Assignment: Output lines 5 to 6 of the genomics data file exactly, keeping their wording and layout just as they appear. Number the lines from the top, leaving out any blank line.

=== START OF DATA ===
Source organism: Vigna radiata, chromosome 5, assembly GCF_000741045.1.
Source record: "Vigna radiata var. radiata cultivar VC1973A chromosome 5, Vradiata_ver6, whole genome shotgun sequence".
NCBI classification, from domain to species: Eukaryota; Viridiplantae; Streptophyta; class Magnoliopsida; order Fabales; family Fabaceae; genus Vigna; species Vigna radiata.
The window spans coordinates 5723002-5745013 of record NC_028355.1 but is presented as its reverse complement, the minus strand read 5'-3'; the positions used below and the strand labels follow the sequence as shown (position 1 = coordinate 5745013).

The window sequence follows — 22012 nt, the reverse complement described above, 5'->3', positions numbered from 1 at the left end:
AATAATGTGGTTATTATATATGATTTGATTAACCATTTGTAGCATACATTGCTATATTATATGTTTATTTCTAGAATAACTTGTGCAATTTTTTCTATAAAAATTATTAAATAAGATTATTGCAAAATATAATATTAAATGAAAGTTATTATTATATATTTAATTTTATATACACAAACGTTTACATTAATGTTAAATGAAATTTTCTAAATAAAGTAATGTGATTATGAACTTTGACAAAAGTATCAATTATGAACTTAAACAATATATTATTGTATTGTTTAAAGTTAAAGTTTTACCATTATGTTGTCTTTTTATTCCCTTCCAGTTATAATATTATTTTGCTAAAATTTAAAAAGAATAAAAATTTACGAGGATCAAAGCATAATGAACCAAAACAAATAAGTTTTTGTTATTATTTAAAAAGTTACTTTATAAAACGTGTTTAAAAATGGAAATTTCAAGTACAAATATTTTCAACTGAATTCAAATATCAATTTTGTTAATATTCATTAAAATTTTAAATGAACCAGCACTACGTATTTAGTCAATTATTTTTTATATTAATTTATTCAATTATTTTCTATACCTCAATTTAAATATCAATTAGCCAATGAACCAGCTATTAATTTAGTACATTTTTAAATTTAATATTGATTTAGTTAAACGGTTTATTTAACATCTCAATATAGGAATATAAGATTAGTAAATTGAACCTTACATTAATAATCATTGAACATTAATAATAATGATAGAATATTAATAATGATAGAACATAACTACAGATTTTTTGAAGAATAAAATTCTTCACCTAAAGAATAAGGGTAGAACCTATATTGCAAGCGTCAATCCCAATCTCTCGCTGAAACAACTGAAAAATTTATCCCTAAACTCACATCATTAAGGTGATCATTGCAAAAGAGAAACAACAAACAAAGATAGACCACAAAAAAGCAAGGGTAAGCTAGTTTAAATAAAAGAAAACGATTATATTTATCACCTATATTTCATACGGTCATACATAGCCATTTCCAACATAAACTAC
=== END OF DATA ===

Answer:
The window sequence follows — 22012 nt, the reverse complement described above, 5'->3', positions numbered from 1 at the left end:
AATAATGTGGTTATTATATATGATTTGATTAACCATTTGTAGCATACATTGCTATATTATATGTTTATTTCTAGAATAACTTGTGCAATTTTTTCTATAAAAATTATTAAATAAGATTATTGCAAAATATAATATTAAATGAAAGTTATTATTATATATTTAATTTTATATACACAAACGTTTACATTAATGTTAAATGAAATTTTCTAAATAAAGTAATGTGATTATGAACTTTGACAAAAGTATCAATTATGAACTTAAACAATATATTATTGTATTGTTTAAAGTTAAAGTTTTACCATTATGTTGTCTTTTTATTCCCTTCCAGTTATAATATTATTTTGCTAAAATTTAAAAAGAATAAAAATTTACGAGGATCAAAGCATAATGAACCAAAACAAATAAGTTTTTGTTATTATTTAAAAAGTTACTTTATAAAACGTGTTTAAAAATGGAAATTTCAAGTACAAATATTTTCAACTGAATTCAAATATCAATTTTGTTAATATTCATTAAAATTTTAAATGAACCAGCACTACGTATTTAGTCAATTATTTTTTATATTAATTTATTCAATTATTTTCTATACCTCAATTTAAATATCAATTAGCCAATGAACCAGCTATTAATTTAGTACATTTTTAAATTTAATATTGATTTAGTTAAACGGTTTATTTAACATCTCAATATAGGAATATAAGATTAGTAAATTGAACCTTACATTAATAATCATTGAACATTAATAATAATGATAGAATATTAATAATGATAGAACATAACTACAGATTTTTTGAAGAATAAAATTCTTCACCTAAAGAATAAGGGTAGAACCTATATTGCAAGCGTCAATCCCAATCTCTCGCTGAAACAACTGAAAAATTTATCCCTAAACTCACATCATTAAGGTGATCATTGCAAAAGAGAAACAACAAACAAAGATAGACCACAAAAAAGCAAGGGTAAGCTAGTTTAAATAAAAGAAAACGATTATATTTATCACCTATATTTCATACGGTCATACATAGCCATTTCCAACATAAACTAC